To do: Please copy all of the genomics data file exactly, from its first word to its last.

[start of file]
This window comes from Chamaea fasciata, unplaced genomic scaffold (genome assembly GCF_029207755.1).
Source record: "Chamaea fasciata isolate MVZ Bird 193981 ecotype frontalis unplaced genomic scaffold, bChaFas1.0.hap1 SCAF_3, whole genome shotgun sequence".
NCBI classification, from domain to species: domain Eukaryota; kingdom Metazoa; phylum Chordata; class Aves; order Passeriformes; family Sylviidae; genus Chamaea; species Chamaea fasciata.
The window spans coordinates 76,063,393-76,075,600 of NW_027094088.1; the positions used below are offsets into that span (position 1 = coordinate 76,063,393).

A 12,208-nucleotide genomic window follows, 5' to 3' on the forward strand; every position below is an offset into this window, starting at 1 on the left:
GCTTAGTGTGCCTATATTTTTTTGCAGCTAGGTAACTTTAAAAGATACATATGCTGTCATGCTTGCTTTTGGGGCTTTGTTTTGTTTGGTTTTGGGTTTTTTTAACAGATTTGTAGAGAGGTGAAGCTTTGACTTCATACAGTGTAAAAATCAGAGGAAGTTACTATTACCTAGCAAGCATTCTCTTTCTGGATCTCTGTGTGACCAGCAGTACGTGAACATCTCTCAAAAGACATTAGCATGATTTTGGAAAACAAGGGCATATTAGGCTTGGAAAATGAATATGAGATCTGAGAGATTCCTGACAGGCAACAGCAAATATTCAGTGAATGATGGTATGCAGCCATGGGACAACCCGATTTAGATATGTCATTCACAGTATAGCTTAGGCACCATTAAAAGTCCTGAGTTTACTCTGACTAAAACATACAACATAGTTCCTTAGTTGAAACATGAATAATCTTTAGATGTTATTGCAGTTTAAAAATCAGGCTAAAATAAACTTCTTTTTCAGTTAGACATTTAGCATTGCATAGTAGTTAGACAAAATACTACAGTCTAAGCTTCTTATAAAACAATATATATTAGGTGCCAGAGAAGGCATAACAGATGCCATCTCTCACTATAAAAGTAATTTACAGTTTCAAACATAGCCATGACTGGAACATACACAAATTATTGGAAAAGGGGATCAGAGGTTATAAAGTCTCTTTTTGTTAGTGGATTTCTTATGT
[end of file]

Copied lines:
This window comes from Chamaea fasciata, unplaced genomic scaffold (genome assembly GCF_029207755.1).
Source record: "Chamaea fasciata isolate MVZ Bird 193981 ecotype frontalis unplaced genomic scaffold, bChaFas1.0.hap1 SCAF_3, whole genome shotgun sequence".
NCBI classification, from domain to species: domain Eukaryota; kingdom Metazoa; phylum Chordata; class Aves; order Passeriformes; family Sylviidae; genus Chamaea; species Chamaea fasciata.
The window spans coordinates 76,063,393-76,075,600 of NW_027094088.1; the positions used below are offsets into that span (position 1 = coordinate 76,063,393).

A 12,208-nucleotide genomic window follows, 5' to 3' on the forward strand; every position below is an offset into this window, starting at 1 on the left:
GCTTAGTGTGCCTATATTTTTTTGCAGCTAGGTAACTTTAAAAGATACATATGCTGTCATGCTTGCTTTTGGGGCTTTGTTTTGTTTGGTTTTGGGTTTTTTTAACAGATTTGTAGAGAGGTGAAGCTTTGACTTCATACAGTGTAAAAATCAGAGGAAGTTACTATTACCTAGCAAGCATTCTCTTTCTGGATCTCTGTGTGACCAGCAGTACGTGAACATCTCTCAAAAGACATTAGCATGATTTTGGAAAACAAGGGCATATTAGGCTTGGAAAATGAATATGAGATCTGAGAGATTCCTGACAGGCAACAGCAAATATTCAGTGAATGATGGTATGCAGCCATGGGACAACCCGATTTAGATATGTCATTCACAGTATAGCTTAGGCACCATTAAAAGTCCTGAGTTTACTCTGACTAAAACATACAACATAGTTCCTTAGTTGAAACATGAATAATCTTTAGATGTTATTGCAGTTTAAAAATCAGGCTAAAATAAACTTCTTTTTCAGTTAGACATTTAGCATTGCATAGTAGTTAGACAAAATACTACAGTCTAAGCTTCTTATAAAACAATATATATTAGGTGCCAGAGAAGGCATAACAGATGCCATCTCTCACTATAAAAGTAATTTACAGTTTCAAACATAGCCATGACTGGAACATACACAAATTATTGGAAAAGGGGATCAGAGGTTATAAAGTCTCTTTTTGTTAGTGGATTTCTTATGT